HALIFAX, Nova Scotia — Filmmakers for "The Elizabeth Smart Story" say you can blame Canada. More specifically you can blame the Canadian dollar.
Patricia Clifford, executive producer for the Elizabeth Smart movie, said the decision to film in the Halifax region instead of Salt Lake City was all about budget.
"That was a financial decision," she said. "I cannot remember the last time I shot a movie in America. It's too bad. It's that Canadian dollar. You can't beat it. And there aren't enough incentives, I think, for producers to make movies in America."
Shooting movies in less expensive Canada and Halifax in particular is nothing new. For the past five years, the movie industry has averaged $120 million to $130 million worth of business in Nova Scotia each year, said Ann MacKenzie, executive director of the Nova Scotia Film Development Corporation.
About $89 million of that is created by local filmmakers, she said.
Much of the "Titanic" movie with Leonardo DiCaprio and Kate Winslet was filmed in Halifax. Academy Award-winning "Bowling for Columbine" was produced by a Halifax-based company and debuted at the annual Atlantic Film Festival in Halifax.
This year's Atlantic Film Festival wrapped up Saturday. The feature film at this year's event starred Olympia Dukakis.
"We have a very, very talented local film community," MacKenzie said.
In addition, Halifax offers full-service movie infrastructures including four sound stages and a camera rental house.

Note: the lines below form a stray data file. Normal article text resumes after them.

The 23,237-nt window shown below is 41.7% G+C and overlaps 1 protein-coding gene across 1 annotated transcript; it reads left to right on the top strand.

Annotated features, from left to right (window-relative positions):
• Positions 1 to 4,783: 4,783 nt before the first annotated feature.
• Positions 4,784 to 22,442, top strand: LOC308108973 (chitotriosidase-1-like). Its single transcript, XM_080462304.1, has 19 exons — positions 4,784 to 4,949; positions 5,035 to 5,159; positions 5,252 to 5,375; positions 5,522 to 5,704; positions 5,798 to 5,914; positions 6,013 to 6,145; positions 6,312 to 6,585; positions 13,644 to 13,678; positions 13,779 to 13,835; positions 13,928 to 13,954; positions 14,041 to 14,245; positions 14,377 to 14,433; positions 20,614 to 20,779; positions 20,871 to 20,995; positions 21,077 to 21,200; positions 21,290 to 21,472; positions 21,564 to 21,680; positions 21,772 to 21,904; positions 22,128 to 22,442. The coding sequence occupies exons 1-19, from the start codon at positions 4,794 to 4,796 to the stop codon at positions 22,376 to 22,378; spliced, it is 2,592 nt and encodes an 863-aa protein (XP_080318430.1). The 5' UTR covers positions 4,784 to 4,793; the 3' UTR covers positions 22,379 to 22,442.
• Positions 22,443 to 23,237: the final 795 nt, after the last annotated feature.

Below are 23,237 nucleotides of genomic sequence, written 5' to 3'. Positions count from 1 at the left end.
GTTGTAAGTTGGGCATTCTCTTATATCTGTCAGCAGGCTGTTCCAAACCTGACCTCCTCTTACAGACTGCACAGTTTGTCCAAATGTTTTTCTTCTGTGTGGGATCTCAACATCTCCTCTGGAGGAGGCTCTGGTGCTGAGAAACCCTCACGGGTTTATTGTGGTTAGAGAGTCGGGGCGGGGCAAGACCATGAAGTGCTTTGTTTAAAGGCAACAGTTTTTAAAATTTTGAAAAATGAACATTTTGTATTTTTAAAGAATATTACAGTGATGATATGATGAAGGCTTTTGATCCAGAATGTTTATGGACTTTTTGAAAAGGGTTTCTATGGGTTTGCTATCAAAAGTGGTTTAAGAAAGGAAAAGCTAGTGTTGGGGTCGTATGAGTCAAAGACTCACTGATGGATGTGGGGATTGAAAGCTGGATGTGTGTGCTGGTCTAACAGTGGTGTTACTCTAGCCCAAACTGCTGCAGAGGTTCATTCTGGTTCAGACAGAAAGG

Because of all Halifax has to offer, MacKenzie said she believes the value of the Canadian dollar is just one factor that lures movie producers north of the border.
"The dollar has been a very good deal in the past," she said. "But that's not going to be a lasting thing. The Canadian dollar has climbed significantly in the past year."
MacKenzie also said she believes filmmakers will continue traveling to Nova Scotia more for the local scenery and producers than the dollar in the next few years.
The Elizabeth Smart movie is being filmed at several existing locations around Halifax. Very few stages were created for the movie. Clifford said this has been one of the smoothest movie shoots she's ever done and credits the professionalism of the local crews for that.
Because the project was put together so quickly, Clifford said she didn't have the option of waiting for a movie studio in an area that was more similar to Utah, such as Calgary or Winnipeg, to become available. She acknowledges that not having any mountains to shoot has been a bit of a challenge. But she said all the scenes that relate to the foothills, such as Elizabeth's alleged abductors' campsite in Dry Creek Canyon, were shot close up so viewers wouldn't see majestic mountains even if that's where the scene was shot.
Nevertheless, she said, the movie's biggest critics may come from the Beehive State.
"I think it will be hard for people in Salt Lake to accept," Clifford said of the houses and the scenery not being exactly as Utahns remember it from local news coverage. "But I think the whole spirit of the movie is what should be looked at. I don't think (all) of America needs to see the (actual) Smart house."
Ed and Lois Smart wanted to tell a story of "hope and inspiration and faith," Clifford said. And she said that's what people should get out of the movie, not the height of the mountains.